FACE COVERINGS FOR PATIENTS, STAFF, AND DOCTORS

FACE COVERINGS FOR PATIENTS, STAFF, AND DOCTORS

A new study that was released at the end of October is leading to several changes in guidelines related to face coverings and facemasks. These guideline changes are primarily for the public, but they also can be applied to the chiropractic office setting.

As you are all aware, face coverings are now required in “public indoor spaces,” which includes chiropractic physician offices. These face coverings can be N95 masks or simply cloth masks (new CDC guidance regarding mask layers should be followed – see below).

As a result, the ICS recommends that all chiropractic physicians and staff wear face coverings AND require patients to wear face coverings.

Chiropractic Physicians and Staff:

All staff, physicians and non-physicians, in a chiropractic setting, should wear appropriate facemasks anytime the person will be with patients, with other staff members, or in an area that either another staff member or patient could enter. In short, facemasks should be worn unless the staff member is in a closed-door space with no one else in the room.

The ICS is receiving an increasing number of calls from chiropractic physicians about how to respond to COVID exposures within their offices. When these physicians query their local Departments of Public Health about a possible requirement to close or quarantine, the Public Health officials base their answers on the mask procedures followed by doctors, staff, and patients.  Physician offices that have been compliant with facemask guidance are generally less restricted in their ability to continue operating their practices.

There are three different regulatory entities to consider when determining what is required: CDC, OSHA, and IDPH. All three have guidelines, and IDPH and OSHA currently have enforcement capability.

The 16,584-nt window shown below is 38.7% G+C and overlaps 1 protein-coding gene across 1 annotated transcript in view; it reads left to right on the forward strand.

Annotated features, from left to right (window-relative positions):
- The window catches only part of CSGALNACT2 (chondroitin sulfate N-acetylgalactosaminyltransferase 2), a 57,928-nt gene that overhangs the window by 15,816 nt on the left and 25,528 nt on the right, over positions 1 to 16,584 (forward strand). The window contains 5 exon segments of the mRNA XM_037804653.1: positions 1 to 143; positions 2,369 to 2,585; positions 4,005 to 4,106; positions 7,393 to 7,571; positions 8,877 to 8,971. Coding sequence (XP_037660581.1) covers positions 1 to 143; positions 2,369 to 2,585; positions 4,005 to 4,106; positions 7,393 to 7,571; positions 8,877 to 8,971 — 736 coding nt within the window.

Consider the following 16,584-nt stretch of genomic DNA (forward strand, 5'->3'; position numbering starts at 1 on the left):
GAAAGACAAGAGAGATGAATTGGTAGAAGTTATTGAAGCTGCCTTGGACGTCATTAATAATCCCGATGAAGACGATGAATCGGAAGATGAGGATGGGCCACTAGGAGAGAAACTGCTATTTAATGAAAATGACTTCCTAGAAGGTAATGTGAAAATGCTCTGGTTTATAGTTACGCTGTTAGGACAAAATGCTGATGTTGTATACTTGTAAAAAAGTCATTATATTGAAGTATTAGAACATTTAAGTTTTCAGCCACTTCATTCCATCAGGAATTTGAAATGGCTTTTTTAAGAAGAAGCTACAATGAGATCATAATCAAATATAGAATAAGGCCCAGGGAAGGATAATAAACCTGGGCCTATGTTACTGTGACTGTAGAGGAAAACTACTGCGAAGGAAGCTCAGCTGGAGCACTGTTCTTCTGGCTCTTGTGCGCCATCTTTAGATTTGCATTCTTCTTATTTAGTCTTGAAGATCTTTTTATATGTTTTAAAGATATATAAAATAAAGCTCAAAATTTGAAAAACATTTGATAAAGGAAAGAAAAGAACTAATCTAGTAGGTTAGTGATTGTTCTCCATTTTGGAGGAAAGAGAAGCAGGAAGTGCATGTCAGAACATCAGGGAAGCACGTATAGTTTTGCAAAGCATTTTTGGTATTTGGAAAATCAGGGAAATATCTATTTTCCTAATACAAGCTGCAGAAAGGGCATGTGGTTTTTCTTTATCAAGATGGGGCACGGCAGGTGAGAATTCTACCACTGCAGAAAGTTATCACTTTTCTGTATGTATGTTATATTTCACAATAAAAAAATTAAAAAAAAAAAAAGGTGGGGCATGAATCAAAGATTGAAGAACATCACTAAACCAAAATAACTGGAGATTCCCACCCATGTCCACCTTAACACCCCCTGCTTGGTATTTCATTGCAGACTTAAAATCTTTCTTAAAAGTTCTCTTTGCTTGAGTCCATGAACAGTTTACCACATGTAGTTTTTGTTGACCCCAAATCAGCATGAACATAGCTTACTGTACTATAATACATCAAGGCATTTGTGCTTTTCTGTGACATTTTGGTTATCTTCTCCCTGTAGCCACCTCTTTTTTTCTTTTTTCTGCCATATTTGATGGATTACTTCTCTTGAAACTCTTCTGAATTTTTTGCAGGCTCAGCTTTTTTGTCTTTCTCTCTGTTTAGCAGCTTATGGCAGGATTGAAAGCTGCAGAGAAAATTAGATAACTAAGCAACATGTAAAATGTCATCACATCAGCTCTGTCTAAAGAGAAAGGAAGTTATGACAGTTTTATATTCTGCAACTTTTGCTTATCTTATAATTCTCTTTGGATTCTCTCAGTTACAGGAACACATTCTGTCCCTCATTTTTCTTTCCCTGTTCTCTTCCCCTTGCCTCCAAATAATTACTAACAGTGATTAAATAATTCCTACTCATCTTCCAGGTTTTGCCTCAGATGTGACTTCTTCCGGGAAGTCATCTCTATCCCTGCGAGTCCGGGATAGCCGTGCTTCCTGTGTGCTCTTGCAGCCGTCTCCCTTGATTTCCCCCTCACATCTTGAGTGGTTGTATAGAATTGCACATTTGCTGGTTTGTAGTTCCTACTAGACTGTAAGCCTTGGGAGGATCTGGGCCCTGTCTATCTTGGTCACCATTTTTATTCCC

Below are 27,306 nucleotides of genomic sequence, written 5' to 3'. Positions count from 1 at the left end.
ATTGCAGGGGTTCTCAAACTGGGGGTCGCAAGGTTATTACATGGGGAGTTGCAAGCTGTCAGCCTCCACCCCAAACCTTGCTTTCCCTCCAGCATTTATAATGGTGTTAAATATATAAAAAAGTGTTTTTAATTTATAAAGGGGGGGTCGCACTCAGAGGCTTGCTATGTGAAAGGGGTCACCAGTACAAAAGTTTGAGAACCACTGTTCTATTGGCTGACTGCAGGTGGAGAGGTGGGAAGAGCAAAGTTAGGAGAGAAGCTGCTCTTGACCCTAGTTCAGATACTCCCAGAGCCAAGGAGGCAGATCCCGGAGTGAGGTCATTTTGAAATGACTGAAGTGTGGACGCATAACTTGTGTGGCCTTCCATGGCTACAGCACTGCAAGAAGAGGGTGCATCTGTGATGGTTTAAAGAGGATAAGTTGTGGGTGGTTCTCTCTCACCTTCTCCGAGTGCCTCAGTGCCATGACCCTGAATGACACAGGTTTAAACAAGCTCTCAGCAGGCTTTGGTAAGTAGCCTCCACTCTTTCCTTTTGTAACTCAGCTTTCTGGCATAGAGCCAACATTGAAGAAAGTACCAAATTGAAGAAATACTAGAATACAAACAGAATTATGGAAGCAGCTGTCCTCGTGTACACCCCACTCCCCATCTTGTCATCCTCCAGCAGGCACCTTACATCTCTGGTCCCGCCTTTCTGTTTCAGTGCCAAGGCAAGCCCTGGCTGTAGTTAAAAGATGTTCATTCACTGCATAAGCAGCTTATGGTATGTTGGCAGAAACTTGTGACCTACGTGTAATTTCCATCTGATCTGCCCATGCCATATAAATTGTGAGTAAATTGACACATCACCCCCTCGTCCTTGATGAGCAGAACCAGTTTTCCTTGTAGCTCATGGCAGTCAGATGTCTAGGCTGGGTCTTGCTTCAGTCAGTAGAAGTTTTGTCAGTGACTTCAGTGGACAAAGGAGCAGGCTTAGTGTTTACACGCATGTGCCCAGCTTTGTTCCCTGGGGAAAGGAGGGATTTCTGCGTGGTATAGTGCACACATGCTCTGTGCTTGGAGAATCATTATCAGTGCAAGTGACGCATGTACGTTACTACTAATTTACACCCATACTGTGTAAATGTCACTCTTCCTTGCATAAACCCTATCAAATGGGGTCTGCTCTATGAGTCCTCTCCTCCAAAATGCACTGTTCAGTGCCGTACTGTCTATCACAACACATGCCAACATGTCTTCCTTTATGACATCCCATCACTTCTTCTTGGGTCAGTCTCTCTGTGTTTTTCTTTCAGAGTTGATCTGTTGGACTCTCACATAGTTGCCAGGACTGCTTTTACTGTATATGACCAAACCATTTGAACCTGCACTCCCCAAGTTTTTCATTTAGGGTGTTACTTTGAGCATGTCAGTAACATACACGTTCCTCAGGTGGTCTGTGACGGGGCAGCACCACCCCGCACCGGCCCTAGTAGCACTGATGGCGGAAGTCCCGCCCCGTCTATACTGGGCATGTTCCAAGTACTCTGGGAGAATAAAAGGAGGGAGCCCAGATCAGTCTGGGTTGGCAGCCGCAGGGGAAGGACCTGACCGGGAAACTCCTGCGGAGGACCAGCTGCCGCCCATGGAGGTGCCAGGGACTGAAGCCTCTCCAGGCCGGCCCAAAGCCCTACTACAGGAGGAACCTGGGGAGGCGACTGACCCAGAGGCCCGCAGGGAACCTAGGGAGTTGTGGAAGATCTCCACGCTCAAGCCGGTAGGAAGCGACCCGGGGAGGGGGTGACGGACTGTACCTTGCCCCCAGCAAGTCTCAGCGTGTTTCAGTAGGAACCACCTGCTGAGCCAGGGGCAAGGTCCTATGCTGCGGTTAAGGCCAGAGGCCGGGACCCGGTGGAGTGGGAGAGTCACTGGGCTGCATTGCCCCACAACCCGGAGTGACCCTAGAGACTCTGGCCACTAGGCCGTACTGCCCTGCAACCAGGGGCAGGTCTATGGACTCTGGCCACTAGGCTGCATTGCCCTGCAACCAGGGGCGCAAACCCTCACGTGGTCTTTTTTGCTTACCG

The CDC offers the most comprehensive information and guidance. They indicate that health care providers “should wear a facemask at all times while they are in the healthcare facility, including in breakrooms or other spaces where they might encounter co-workers.” This is for continued protection for the doctor, staff, and patients.

What Masks Should You Use in Your Office?

Based on current information from the CDC, OSHA, and IDPH, the type of mask depends largely on your overall risk. Most chiropractic physician offices would be considered “medium risk” by OSHA, and the CDC would indicate that you would primarily be concerned with source control. Source control refers to use of well-fitting cloth face masks or facemasks to cover a person’s mouth and nose to prevent spread of respiratory secretions when they are talking, sneezing, or coughing. Because of the potential for asymptomatic and pre-symptomatic transmission, source control measures are recommended for everyone in a healthcare facility, even if they do not have symptoms of COVID-19. However, if you are performing COVID-19 testing at your office, then your risk would increase to high or very high and you should be concerned with more than simply source control.

Surgical masks or procedure masks would be the preferred face covering in a chiropractic physician office. They should be FDA approved and used according to the labeling for tight fit. According to the CDC, physicians and staff “should consider continuing to wear the same…facemask throughout their entire work shift.”